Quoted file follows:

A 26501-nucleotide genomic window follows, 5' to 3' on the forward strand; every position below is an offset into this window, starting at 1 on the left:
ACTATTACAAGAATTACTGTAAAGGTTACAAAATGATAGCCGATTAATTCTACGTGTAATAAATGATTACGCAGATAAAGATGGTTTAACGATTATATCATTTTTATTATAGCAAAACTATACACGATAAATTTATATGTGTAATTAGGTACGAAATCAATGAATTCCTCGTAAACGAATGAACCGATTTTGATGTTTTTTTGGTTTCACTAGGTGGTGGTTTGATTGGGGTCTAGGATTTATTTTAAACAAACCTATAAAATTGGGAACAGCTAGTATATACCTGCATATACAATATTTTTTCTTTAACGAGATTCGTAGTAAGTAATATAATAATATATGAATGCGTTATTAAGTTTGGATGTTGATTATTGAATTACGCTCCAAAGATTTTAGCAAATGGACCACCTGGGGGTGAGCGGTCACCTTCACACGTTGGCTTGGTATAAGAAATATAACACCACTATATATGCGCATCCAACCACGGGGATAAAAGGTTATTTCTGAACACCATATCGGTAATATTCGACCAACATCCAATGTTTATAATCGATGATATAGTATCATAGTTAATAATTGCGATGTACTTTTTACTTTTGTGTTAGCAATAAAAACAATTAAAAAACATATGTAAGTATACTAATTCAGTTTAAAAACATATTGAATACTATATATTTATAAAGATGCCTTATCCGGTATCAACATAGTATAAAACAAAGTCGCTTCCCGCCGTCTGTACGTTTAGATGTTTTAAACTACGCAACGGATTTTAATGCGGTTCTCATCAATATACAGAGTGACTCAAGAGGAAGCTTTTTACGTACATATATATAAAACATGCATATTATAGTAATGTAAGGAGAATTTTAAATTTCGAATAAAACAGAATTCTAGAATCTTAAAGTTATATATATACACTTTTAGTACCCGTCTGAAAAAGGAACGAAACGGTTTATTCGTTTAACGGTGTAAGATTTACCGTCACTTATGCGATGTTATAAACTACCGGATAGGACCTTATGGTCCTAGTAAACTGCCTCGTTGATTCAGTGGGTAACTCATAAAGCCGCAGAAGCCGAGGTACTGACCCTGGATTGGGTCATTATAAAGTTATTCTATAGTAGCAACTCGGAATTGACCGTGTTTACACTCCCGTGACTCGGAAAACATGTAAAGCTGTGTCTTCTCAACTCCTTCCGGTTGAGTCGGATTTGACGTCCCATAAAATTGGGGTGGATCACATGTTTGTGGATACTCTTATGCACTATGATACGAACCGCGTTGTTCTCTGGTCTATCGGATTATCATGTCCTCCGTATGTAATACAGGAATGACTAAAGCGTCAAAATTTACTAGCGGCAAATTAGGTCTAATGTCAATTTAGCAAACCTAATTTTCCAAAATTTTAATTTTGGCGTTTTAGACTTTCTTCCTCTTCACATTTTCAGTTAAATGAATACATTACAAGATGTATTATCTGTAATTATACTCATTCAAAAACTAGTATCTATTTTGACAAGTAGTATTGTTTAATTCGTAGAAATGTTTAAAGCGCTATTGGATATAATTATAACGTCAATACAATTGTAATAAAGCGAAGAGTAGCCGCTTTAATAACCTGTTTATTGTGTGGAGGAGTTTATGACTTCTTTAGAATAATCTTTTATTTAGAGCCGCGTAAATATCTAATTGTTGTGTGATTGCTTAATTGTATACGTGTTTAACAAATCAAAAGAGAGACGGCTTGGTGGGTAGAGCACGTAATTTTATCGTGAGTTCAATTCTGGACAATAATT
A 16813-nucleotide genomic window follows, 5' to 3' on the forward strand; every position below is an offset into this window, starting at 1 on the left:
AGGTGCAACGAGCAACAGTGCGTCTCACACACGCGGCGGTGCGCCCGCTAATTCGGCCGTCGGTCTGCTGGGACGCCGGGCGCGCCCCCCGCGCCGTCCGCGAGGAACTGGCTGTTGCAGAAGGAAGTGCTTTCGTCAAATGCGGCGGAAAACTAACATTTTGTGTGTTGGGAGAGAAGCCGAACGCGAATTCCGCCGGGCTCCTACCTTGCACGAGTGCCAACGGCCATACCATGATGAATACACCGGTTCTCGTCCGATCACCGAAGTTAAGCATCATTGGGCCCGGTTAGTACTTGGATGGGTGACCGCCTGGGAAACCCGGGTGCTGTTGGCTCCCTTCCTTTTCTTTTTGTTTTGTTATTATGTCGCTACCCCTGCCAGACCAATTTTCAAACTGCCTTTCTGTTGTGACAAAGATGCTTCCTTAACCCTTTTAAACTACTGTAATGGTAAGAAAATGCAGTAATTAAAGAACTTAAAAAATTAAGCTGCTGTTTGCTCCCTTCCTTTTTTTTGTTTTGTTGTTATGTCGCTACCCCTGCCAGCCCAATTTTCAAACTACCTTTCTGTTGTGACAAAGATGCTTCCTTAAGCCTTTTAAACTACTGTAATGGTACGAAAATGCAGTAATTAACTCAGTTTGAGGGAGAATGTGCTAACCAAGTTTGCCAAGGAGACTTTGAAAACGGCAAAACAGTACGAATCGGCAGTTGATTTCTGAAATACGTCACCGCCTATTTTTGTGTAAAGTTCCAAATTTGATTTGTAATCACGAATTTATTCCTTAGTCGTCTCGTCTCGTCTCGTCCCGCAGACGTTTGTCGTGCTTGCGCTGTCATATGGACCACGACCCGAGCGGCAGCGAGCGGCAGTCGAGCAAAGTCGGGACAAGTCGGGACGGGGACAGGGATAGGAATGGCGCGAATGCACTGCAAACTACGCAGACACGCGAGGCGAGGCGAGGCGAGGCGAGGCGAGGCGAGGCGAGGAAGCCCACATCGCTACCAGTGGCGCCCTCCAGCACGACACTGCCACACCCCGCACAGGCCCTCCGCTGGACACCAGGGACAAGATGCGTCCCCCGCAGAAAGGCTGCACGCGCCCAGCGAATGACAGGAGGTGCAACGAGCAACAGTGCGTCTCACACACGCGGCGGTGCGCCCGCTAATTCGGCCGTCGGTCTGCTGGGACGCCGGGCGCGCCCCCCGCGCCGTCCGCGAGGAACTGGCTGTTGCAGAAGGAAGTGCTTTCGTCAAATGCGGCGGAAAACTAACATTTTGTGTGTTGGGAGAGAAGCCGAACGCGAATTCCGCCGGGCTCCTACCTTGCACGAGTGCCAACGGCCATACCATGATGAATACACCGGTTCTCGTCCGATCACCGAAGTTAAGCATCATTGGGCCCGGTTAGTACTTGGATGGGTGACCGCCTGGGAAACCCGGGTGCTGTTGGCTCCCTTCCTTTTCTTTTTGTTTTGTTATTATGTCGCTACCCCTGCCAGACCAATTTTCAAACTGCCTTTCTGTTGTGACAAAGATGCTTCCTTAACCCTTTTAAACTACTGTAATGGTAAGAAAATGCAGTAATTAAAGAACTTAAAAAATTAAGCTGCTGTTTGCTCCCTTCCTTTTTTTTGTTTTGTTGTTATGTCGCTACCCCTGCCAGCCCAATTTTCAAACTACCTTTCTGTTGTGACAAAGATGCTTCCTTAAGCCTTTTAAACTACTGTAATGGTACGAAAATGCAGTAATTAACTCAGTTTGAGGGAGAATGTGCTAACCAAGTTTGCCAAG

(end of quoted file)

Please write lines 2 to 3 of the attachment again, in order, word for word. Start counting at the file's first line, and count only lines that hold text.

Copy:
ACTATTACAAGAATTACTGTAAAGGTTACAAAATGATAGCCGATTAATTCTACGTGTAATAAATGATTACGCAGATAAAGATGGTTTAACGATTATATCATTTTTATTATAGCAAAACTATACACGATAAATTTATATGTGTAATTAGGTACGAAATCAATGAATTCCTCGTAAACGAATGAACCGATTTTGATGTTTTTTTGGTTTCACTAGGTGGTGGTTTGATTGGGGTCTAGGATTTATTTTAAACAAACCTATAAAATTGGGAACAGCTAGTATATACCTGCATATACAATATTTTTTCTTTAACGAGATTCGTAGTAAGTAATATAATAATATATGAATGCGTTATTAAGTTTGGATGTTGATTATTGAATTACGCTCCAAAGATTTTAGCAAATGGACCACCTGGGGGTGAGCGGTCACCTTCACACGTTGGCTTGGTATAAGAAATATAACACCACTATATATGCGCATCCAACCACGGGGATAAAAGGTTATTTCTGAACACCATATCGGTAATATTCGACCAACATCCAATGTTTATAATCGATGATATAGTATCATAGTTAATAATTGCGATGTACTTTTTACTTTTGTGTTAGCAATAAAAACAATTAAAAAACATATGTAAGTATACTAATTCAGTTTAAAAACATATTGAATACTATATATTTATAAAGATGCCTTATCCGGTATCAACATAGTATAAAACAAAGTCGCTTCCCGCCGTCTGTACGTTTAGATGTTTTAAACTACGCAACGGATTTTAATGCGGTTCTCATCAATATACAGAGTGACTCAAGAGGAAGCTTTTTACGTACATATATATAAAACATGCATATTATAGTAATGTAAGGAGAATTTTAAATTTCGAATAAAACAGAATTCTAGAATCTTAAAGTTATATATATACACTTTTAGTACCCGTCTGAAAAAGGAACGAAACGGTTTATTCGTTTAACGGTGTAAGATTTACCGTCACTTATGCGATGTTATAAACTACCGGATAGGACCTTATGGTCCTAGTAAACTGCCTCGTTGATTCAGTGGGTAACTCATAAAGCCGCAGAAGCCGAGGTACTGACCCTGGATTGGGTCATTATAAAGTTATTCTATAGTAGCAACTCGGAATTGACCGTGTTTACACTCCCGTGACTCGGAAAACATGTAAAGCTGTGTCTTCTCAACTCCTTCCGGTTGAGTCGGATTTGACGTCCCATAAAATTGGGGTGGATCACATGTTTGTGGATACTCTTATGCACTATGATACGAACCGCGTTGTTCTCTGGTCTATCGGATTATCATGTCCTCCGTATGTAATACAGGAATGACTAAAGCGTCAAAATTTACTAGCGGCAAATTAGGTCTAATGTCAATTTAGCAAACCTAATTTTCCAAAATTTTAATTTTGGCGTTTTAGACTTTCTTCCTCTTCACATTTTCAGTTAAATGAATACATTACAAGATGTATTATCTGTAATTATACTCATTCAAAAACTAGTATCTATTTTGACAAGTAGTATTGTTTAATTCGTAGAAATGTTTAAAGCGCTATTGGATATAATTATAACGTCAATACAATTGTAATAAAGCGAAGAGTAGCCGCTTTAATAACCTGTTTATTGTGTGGAGGAGTTTATGACTTCTTTAGAATAATCTTTTATTTAGAGCCGCGTAAATATCTAATTGTTGTGTGATTGCTTAATTGTATACGTGTTTAACAAATCAAAAGAGAGACGGCTTGGTGGGTAGAGCACGTAATTTTATCGTGAGTTCAATTCTGGACAATAATT
A 16813-nucleotide genomic window follows, 5' to 3' on the forward strand; every position below is an offset into this window, starting at 1 on the left: